February 9, 2015
Investing in any emerging market is complex, but perhaps none are quite as challenging as sub-Saharan Africa (SSA). Unlike the vast nations of China and India, whose respective economies are governed by a single fiscal policy and regulatory framework, sub-Saharan Africa is a patchwork quilt of vastly different economies and cultures.
It is a continent dotted with a myriad of colonial histories, religions, languages, currencies and political systems. But Africa is, of course, evolving. In countries such as Angola, the banking sector is liberalised and operates in a free market and there is a much greater impetus from government to promote lending to SMEs.
There are other challenges however. Unlike economic blocks such as the GCC or the EU, Sub-Saharan Africa has no singular regulatory body.
So, companies looking for a pan-African approach need to work differently in each country. In Africa, one size never fits all, which makes it difficult for foreign companies or entrepreneurs to connect with the right kind of Venture Capital Company.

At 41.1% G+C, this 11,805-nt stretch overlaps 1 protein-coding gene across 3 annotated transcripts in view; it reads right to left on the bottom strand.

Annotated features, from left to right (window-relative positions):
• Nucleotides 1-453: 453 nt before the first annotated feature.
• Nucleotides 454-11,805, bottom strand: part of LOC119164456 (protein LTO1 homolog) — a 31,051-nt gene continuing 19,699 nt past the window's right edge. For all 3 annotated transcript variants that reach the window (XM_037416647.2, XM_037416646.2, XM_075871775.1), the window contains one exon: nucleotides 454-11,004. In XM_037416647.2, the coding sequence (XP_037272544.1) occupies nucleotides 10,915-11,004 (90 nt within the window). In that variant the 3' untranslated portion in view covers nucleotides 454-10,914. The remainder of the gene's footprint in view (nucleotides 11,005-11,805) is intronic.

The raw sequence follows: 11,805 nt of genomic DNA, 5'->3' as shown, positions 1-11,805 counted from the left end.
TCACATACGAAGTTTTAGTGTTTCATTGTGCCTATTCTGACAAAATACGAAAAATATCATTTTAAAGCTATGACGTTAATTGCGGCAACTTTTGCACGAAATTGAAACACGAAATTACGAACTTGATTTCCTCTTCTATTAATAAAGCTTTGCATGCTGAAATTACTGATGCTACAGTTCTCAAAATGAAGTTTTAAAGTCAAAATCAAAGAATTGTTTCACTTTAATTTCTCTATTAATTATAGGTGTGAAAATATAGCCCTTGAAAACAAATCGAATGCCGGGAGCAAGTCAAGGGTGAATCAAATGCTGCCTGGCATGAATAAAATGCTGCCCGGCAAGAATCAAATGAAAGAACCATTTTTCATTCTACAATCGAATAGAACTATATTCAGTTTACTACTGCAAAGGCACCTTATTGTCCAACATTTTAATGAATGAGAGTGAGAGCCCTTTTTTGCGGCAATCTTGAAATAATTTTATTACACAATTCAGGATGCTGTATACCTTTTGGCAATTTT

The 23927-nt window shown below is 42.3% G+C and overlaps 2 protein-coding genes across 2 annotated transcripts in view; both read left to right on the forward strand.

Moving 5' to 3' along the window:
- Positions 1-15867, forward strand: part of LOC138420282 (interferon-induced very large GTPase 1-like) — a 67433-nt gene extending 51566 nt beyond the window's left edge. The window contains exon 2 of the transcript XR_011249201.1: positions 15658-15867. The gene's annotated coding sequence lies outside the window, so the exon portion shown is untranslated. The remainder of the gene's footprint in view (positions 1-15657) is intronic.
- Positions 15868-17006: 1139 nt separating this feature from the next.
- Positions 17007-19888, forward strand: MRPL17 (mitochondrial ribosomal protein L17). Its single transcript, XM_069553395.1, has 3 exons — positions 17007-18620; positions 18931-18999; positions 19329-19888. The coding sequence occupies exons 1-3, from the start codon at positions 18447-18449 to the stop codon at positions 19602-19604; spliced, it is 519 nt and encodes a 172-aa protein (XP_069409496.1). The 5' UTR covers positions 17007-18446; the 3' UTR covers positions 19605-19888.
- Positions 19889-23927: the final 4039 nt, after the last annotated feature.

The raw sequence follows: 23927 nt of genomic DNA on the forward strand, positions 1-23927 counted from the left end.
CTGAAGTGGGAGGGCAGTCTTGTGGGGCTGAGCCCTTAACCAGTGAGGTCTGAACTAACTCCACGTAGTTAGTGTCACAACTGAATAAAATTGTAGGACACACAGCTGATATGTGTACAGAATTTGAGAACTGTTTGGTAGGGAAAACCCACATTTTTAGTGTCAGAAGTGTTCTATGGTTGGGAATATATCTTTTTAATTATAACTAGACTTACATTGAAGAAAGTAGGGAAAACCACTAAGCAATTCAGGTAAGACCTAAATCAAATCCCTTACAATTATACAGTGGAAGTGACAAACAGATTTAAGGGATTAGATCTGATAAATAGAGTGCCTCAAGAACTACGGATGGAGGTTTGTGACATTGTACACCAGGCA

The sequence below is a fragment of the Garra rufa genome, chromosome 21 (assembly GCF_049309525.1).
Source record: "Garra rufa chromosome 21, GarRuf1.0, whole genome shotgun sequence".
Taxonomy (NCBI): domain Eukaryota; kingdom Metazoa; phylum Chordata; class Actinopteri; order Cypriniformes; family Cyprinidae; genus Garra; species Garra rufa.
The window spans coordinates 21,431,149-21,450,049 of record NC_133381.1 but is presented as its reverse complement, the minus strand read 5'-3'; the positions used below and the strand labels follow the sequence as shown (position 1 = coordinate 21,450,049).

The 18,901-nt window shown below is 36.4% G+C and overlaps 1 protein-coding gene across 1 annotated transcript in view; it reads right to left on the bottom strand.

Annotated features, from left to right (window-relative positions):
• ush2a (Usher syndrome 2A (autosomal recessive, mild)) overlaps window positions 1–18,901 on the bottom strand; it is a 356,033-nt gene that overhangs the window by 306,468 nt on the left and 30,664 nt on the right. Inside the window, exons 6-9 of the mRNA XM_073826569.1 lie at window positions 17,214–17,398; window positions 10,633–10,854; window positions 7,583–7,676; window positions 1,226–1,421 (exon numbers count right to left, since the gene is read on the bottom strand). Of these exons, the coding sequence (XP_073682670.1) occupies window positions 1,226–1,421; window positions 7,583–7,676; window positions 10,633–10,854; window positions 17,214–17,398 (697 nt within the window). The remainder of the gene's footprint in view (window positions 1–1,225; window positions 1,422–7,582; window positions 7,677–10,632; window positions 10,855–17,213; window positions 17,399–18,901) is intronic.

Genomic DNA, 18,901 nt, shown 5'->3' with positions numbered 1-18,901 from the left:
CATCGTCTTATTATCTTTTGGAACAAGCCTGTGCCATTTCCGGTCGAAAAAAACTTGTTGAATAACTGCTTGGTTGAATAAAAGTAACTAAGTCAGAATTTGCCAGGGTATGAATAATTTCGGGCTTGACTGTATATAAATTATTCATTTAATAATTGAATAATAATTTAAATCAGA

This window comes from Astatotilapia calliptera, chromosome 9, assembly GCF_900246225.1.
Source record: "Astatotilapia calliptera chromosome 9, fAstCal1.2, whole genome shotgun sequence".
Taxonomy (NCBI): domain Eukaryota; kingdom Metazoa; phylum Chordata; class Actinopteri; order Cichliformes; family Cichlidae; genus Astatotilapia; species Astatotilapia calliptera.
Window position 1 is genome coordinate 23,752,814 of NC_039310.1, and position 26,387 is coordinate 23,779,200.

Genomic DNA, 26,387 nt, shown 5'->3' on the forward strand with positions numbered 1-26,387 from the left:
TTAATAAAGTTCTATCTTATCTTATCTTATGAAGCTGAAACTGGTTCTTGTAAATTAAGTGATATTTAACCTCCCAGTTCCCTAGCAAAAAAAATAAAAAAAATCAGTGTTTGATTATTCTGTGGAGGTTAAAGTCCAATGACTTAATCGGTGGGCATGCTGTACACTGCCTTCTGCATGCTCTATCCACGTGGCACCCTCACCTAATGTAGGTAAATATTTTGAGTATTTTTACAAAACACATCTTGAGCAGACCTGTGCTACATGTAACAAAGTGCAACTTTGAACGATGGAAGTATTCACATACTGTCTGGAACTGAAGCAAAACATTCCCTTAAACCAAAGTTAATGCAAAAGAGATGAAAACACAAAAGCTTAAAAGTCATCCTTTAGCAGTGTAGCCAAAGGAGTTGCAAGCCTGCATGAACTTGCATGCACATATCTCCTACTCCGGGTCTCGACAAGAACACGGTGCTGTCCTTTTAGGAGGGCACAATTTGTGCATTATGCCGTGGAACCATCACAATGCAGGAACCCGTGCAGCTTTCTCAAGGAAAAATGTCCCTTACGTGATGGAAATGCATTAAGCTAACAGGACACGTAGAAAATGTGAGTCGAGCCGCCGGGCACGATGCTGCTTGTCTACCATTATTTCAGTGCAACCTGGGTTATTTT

All of these challenges raise fair questions – can we find a reliable local source of capital? Who can we partner with in the local market – and how? Who can introduce us to the right people in the supply chain? Are their venture capitalists we can rely on to help us succeed? Such questions might make investors think twice – but they shouldn’t.
One of the first steps towards entering SSA and building a sustainable business is to understand the socio-economic needs of the region’s constituent countries.
The key here is sustainability. African policymakers are acutely aware of the dangers they face from global companies that simply wish to swoop in, take advantage of their natural resources and then disappear. Investors should understand that any foreign company looking to invest in Africa will be scrutinized for the long-term social and economic impact that they have on the country.
This doesn’t mean that businesses need to operate as charities in Africa, but they do need to bring something useful and long-lasting to the table. Foreign companies need to demonstrate that they are bringing innovation, skills and/or experience.
Some countries regulate which type of companies can invest. Angola stipulates a minimum investment of $1 million and all companies entering the market are obliged to hire a quota of local workers.
Source: AFK Insider